Surveys for nonprofits

Surveys are a potent way to find out about your clients and guide decisions about service delivery and communications strategies.
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What can I find out?

Online surveys are a fantastic tool to find out more about your community. They can tell you, among other things:-

  • How well they understand your message.
  • How and where they want to hear from you.
  • What capacity (and interest) they have in donation and volunteering.
  • What they see as the organization’s priorities.

Yet, only 24 per cent of nonprofit staff surveyed reported using their social media communities to conduct market research in the 2012 Nonprofit Social Networking Benchmark Report.

It’s time to open your ears.

Before you start

Wild Apricot’s Lori Halley has five tips for nonprofits conducting surveys.

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Choose the right tool


There is an astounding number of online survey systems available, each with a slightly different set of tools and fee structures.

Idealware suggests nonprofits might want some of the following:-

  • Flexible look and feel allows you to personalize the survey and make it clear your organization is responsible.
  • Skip logic allows users to skip sets of questions that are not relevant For example, the survey skips further questions on dog ownership when they answer no to having a dog.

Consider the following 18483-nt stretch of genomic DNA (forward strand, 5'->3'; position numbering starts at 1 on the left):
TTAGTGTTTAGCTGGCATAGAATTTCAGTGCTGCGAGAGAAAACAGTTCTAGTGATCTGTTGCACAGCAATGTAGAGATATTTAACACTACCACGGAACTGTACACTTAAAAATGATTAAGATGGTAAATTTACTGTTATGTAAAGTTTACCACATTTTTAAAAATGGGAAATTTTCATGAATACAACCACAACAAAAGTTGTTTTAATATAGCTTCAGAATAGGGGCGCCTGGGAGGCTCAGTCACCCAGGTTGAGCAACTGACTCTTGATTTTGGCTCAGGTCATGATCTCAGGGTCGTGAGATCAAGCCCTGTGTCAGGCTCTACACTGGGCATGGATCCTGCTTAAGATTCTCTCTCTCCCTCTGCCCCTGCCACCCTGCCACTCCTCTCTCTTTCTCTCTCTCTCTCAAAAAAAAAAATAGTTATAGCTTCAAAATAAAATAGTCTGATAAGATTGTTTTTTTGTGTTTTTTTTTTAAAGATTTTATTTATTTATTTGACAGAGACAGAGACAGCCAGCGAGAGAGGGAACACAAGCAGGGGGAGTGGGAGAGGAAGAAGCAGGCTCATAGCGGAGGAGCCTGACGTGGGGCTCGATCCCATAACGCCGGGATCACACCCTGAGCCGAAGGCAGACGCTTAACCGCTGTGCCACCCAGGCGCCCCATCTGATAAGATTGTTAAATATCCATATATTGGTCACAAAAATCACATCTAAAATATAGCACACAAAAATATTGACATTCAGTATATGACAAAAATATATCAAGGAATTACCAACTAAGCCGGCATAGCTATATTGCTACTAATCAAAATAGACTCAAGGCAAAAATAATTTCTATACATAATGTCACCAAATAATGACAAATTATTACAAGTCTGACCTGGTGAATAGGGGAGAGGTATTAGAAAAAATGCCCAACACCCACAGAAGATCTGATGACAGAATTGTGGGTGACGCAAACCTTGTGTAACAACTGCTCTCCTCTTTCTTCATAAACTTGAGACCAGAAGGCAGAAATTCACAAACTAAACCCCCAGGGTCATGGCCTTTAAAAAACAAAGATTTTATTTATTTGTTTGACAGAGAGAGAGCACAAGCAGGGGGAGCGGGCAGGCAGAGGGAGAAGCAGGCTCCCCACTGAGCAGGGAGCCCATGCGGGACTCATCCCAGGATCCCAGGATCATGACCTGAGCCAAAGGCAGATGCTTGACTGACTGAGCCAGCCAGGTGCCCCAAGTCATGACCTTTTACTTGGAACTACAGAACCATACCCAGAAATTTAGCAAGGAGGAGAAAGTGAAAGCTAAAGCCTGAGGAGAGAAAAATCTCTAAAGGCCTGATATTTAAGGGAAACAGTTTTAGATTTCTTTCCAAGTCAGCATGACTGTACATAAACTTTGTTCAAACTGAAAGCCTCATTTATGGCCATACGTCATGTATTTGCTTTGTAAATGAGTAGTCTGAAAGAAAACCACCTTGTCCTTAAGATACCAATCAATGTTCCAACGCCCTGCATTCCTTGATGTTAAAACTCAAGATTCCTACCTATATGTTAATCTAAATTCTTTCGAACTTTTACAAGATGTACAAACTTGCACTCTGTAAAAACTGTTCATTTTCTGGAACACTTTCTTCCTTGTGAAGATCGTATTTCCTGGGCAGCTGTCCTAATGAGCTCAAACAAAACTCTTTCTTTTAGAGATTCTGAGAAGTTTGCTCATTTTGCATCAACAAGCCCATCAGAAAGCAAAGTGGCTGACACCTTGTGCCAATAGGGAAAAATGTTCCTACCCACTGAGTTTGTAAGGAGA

• Piping pulls parts of a question into another question, based on their answers. This might be useful if someone answered that they followed you on Twitter – you might ask them what kind of content they would like to see there.
  • Randomization helps avoid bias based on question order.
  • Website integration allows you to embed the survey on your own website.
  • Data analysis is commonly a more expensive tool but one that helps you understand and extrapolate data more easily.

Their comparison of popular survey tools is here.

Make your research count


Results of my first big survey – for a health nonprofit – were surprising, rich and comforting. They were also completely useless for the purpose I had intended.

Though I had researched well the best way to ask questions, tested it and promoted it well, I had failed to take into consideration the specific needs of the government auditing procedure I had hoped the survey would answer. I failed to think it through before I started and wasted a lot of company time and the goodwill of our community.

Market research consultant Lee Crockett says the Cardinal rule of good surveys is that they are well thought out and planned.

“You should spend much more time on the front end than on the back end,” he wrote in a blog about surveys for nonprofits.

He had some other advice, including allowing anonymous participants and unanswered questions, and warned nonprofits to be wary of sampling bias.

“You can’t test awareness of a program or upcoming event if the source of the research sample is your newsletter’s mailing list,” Mr Crockett wrote.

“Your member database will give you your member’s perspective, not the community’s.”

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